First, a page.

Greenwich resident Rachel Robards and North Stamford’s Marissa Swann, have been named co-chairs of Global Lyme Alliance’s (GLA) Time for Lyme Gala set for Saturday, April 2, at the Hyatt Regency Greenwich in Old Greenwich.
Both Robards and Swann said they are “thrilled” to co-chair the event and are committed to raising awareness about the devastating impact Lyme disease can have, particularly on children.
Robards, who formerly was program manager for Global Women’s Initiatives at IBM, says her experience with Lyme disease dates back to 1995 when she was a student at Hobart and William Smith Colleges in upstate New York. “I kept feeling really sick, but the ER sent me home two times saying it was the flu,” she said. “Then I found the bulls-eye rash.” Soon she was unable to move without extreme pain. Fortunately, Robards was eventually treated with IV antibiotics and made a full recovery.
Yet despite Robards experience with the tick-borne illness, Lyme was not top-of-mind when her two-year old son began having “tons of off-and-on unexplained fevers, night sweats and knee pains,“ she said. “We were living in New York for part of the time he was sick so it was understandable the doctors weren’t thinking Lyme.” After two years, and what they thought was toxic synovitis, a condition that causes hip pain in children, the pediatrician suggested her son be tested for Lyme. “Here I had gone through Lyme myself, and my son had it for two years, yet Lyme wasn’t on my radar,” she said.
Robards friend, Marissa Swann, who formerly worked as a portfolio manager at a hedge fund, says she first started feeling ill about three years ago when her son was eight months old. “I thought my post-natal hormones were unbalanced and hadn’t recovered,” she said. “I was an Olympic level athlete, so I knew my body, its limitations and what extreme exertion and depletion felt like. This was very different.” After being told she was suffering from “one virus or another, and maybe even M.S.,” her condition worsened. At one point, she says, “my body was under acute attack, in complete siege.”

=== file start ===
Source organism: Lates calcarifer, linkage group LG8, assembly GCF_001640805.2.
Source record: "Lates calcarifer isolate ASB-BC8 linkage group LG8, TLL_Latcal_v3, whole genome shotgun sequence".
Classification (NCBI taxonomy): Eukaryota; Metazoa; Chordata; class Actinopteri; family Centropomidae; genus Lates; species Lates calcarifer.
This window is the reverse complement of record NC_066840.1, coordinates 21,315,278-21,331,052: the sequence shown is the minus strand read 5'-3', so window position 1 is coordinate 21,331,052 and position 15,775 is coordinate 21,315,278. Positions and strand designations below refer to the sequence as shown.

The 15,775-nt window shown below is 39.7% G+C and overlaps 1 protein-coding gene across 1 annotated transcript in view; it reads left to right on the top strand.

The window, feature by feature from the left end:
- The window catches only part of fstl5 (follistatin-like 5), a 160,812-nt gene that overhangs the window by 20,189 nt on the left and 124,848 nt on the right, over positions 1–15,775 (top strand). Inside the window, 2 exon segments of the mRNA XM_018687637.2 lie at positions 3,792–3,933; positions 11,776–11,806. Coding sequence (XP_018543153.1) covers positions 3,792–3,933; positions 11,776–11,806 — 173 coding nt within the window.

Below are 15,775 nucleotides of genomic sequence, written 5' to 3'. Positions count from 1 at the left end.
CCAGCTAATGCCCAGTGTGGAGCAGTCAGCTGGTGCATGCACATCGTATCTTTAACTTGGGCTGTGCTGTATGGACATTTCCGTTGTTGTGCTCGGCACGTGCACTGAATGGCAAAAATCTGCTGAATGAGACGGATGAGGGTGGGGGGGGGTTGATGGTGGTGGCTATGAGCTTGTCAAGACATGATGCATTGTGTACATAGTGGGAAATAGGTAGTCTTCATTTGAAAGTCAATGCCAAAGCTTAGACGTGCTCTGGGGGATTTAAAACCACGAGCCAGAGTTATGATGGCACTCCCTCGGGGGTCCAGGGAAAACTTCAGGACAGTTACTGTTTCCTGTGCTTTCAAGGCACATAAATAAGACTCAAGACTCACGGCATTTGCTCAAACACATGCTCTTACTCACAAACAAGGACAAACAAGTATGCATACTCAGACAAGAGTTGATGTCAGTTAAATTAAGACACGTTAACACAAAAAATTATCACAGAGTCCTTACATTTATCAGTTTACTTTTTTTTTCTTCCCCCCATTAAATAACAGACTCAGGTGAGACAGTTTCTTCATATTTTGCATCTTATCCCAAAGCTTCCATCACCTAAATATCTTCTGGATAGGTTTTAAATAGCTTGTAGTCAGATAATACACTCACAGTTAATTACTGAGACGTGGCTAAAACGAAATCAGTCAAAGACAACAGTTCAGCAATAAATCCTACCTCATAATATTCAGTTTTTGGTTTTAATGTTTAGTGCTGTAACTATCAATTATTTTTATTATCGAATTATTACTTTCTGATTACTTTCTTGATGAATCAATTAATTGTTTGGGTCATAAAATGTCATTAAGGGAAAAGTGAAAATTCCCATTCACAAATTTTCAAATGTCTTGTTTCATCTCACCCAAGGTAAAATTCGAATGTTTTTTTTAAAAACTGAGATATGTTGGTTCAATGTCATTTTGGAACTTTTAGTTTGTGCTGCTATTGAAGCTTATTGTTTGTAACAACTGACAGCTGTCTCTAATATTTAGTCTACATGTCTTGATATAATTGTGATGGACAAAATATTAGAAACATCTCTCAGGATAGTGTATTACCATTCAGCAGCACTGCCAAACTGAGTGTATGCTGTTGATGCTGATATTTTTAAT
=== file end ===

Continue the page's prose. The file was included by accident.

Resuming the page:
It took one year of repeated doctor visits and tests before Swann was finally diagnosed and treated for Lyme in spring 2014. She has now recovered, she said, but is determined to raise awareness. “Some people still don’t believe Lyme exists and that’s heartbreaking,” she said. “It’s an ignominious disease.”
The mother of two children, ages 6 and 4, Swann hopes this year’s Gala raises significant funds for the continued research to develop a highly accurate diagnostic test and better treatments. She is particularly hopeful that a pediatric vaccine will one day become available. “For a child to be debilitated by something like Lyme is awful,” she said. “It’s incredibly sad.” Robards agrees: “I hope this event will help us get answers, so that no children or adults have to suffer from Lyme.”
The “Time for Lyme” Gala is a major fundraising event for Global Lyme Alliance, a leading Lyme and tick-borne disease nonprofit. “We want to thank Rachel and Marissa for taking on this important leadership role,” said Robert Kobre, GLA’s Chairman. “We know they will do an incredible job and we will all work with them to make our 2016 Gala a huge success.”
Global Lyme Alliance’s “Time for Lyme” Gala will be held Saturday, April 2, from 6:30 to midnight and features a cocktail reception, dinner, dancing and a live auction. For more information, or to purchase tables or tickets, visit GlobalLymeAlliance.org or call 203-969-1333.
ABOUT GLOBAL LYME ALLIANCE
Global Lyme Alliance funds cutting-edge research at leading U.S. universities for the purpose of developing reliable diagnostic tools, effective treatments and ultimately curing Lyme disease, while building greater public awareness for disease detection and prevention. The 501(c)(3) is headquartered in Greenwich, CT. For more information go to www.GlobalLymeAlliance.org.